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Minnesota Marine Art Museum in Winona reveals newest additions to permanent collection

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Fall 2019 unveiling at Minnesota Marine Art Museum

Four new additions to the Minnesota Marine Art Museum were revealed during the museum’s Fall 2019 Fundraiser and Unveiling Sunday.

Attendees watched with great anticipation as the four newest additions to the Minnesota Marine Art Museum’s permanent collections were revealed during the museum’s Fall 2019 Fundraiser and Unveiling Sunday evening.

With clues being shared for each of the works by collecting partner Bob Kierlin, the covers were pulled off one by one.

The first piece revealed to the audience was Giorgio de Chirico’s “Cavallo Fuggente,” which is set to be on display before Tuesday at the museum as part of the European collection. The work was completed in approximately 1938.

Giorgio de Chirico, "Cavallo Fuggente"

Giorgio de Chirico, Cavallo Fuggente, c. 1938.

Edward Mitchel Bannister, "Rhode Island Afternoon"

Edward Mitchel Bannister, Rhode Island Afternoon, 1898. Oil on canvas.

Next, the cover was pulled off from Edward Mitchel Bannister’s “Rhode Island Afternoon,” which will be added to the museum’s American collection before Tuesday. The work was completed in 1898.

Max Pechstein’s “Great Mill Ditch Bridge” was unveiled next, which was completed in 1922.

The final artwork that was revealed to the audience was Emil Nolde’s “Autumn Sea XII (Blue Water, Orange Clouds).” It was completed in 1910 as part of a 20-part collection that was done by Nolde.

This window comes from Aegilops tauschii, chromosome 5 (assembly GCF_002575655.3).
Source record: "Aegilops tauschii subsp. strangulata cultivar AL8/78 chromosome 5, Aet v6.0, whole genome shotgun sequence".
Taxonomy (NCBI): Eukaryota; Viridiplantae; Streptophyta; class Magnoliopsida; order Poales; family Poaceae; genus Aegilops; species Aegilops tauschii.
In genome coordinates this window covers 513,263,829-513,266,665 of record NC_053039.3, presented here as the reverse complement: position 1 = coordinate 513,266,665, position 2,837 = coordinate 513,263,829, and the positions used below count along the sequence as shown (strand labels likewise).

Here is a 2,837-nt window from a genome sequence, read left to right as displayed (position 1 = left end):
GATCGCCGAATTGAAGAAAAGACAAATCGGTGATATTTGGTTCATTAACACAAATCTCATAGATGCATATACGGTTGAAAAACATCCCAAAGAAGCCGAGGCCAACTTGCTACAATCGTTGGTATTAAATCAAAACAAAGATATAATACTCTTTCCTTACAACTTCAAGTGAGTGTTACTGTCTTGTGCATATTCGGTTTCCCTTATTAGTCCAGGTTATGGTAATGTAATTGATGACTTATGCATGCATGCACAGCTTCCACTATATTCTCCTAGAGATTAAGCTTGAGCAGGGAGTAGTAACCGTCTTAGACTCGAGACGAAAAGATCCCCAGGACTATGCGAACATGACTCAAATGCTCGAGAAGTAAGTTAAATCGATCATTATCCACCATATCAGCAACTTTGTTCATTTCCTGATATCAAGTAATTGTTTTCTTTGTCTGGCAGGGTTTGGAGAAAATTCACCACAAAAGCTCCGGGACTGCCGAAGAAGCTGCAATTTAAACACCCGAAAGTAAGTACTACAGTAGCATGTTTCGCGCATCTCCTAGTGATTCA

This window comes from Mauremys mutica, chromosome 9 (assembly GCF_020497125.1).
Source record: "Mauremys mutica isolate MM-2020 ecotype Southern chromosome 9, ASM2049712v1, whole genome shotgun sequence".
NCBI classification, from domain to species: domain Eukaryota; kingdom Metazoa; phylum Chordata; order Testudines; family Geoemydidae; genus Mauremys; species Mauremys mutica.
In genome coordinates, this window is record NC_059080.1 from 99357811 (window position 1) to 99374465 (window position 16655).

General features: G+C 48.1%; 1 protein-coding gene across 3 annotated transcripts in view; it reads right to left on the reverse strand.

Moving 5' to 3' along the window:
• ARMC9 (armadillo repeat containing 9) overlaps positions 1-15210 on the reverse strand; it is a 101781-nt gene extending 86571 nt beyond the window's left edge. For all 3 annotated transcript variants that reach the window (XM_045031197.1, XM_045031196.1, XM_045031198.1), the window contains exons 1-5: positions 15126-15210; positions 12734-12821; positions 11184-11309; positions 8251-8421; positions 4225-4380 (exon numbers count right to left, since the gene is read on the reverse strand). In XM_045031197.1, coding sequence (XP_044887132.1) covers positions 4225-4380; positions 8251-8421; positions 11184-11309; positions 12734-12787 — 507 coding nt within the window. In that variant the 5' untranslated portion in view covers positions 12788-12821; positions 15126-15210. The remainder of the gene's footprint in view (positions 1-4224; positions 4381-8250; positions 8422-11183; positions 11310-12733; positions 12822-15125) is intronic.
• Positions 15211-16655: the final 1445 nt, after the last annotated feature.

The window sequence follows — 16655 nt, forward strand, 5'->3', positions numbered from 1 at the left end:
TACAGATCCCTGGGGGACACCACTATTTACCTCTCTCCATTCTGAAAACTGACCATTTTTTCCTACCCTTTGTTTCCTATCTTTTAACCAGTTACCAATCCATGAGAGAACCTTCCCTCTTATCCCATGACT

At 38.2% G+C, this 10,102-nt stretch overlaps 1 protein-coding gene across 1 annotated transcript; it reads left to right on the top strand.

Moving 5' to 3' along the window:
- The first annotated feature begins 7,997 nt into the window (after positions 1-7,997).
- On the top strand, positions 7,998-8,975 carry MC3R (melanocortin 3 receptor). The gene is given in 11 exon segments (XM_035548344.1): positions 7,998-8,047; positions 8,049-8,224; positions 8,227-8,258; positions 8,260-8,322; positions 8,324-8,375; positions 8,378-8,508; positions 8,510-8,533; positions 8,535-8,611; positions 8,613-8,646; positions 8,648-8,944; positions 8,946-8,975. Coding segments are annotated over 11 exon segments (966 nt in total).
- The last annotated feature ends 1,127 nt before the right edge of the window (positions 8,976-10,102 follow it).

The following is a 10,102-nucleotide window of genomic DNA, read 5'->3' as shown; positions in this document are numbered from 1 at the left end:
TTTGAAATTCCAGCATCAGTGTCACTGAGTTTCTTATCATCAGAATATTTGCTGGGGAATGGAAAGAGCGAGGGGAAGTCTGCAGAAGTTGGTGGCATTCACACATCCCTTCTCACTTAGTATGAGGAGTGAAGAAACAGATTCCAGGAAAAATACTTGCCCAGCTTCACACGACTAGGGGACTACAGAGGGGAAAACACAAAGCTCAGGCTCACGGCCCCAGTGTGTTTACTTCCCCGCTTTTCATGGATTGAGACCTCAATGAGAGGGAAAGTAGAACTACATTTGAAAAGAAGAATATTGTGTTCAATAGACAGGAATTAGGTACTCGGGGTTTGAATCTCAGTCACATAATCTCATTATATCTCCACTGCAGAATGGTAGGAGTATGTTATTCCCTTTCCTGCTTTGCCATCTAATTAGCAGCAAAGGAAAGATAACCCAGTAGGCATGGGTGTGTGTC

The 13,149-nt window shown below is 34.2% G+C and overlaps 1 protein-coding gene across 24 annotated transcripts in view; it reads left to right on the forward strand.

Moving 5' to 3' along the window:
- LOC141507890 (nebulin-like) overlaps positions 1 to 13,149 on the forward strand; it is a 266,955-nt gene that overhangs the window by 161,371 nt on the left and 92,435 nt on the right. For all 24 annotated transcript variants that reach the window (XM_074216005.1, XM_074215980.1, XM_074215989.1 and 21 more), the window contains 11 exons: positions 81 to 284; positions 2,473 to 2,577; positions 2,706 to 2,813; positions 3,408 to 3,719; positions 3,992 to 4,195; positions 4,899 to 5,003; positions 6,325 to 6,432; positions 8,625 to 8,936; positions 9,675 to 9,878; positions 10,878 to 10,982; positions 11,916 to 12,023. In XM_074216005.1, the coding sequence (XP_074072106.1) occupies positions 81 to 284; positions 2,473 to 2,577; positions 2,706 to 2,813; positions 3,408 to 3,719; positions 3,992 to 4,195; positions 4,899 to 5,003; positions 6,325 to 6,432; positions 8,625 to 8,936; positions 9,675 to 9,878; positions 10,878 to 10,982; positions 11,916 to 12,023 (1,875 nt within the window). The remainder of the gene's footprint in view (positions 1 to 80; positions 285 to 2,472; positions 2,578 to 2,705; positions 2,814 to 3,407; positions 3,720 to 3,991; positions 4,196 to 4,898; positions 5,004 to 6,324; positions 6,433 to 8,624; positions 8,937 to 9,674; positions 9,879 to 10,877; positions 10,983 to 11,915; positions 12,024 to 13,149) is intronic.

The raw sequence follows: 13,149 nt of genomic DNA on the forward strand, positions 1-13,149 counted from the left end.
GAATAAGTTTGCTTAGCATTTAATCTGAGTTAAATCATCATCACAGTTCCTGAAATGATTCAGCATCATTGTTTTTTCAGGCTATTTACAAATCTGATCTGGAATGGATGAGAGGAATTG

The last two works will be a part of a 2020 German exhibit at the museum. For both of the works, the museum’s collection is only the third collection these pieces have been in since they were created.

MMAM was able to bring these works to the museum with the help of collecting partners Kierlin and Mary Burrichter.

Max Pechstein, "Great Mill Ditch Bridge"

Max Pechstein, Great Mill Ditch Bridge, 1922. Oil on canvas.

Emil Nolde, "Autumn Sea XII"

Emil Nolde, Autumn Sea XII (Blue Water, Orange Clouds), 1910. Oil on jute.

Additionally, at the end of the unveiling Sunday, it was revealed that so far in 2019 by the end of October, MMAM has had 30,268 visitors.

Last year, the museum had 34,776 visitors. In 2017, the museum welcomed 28,397 visitors.

October was the most visited month in the history of the museum, with 4,508 people visiting.

During August’s Second Saturday event, the museum welcomed a record-breaking 784 visitors.

This record was soon broken, though, when September’s Second Saturday event ended up welcoming 884 visitors.

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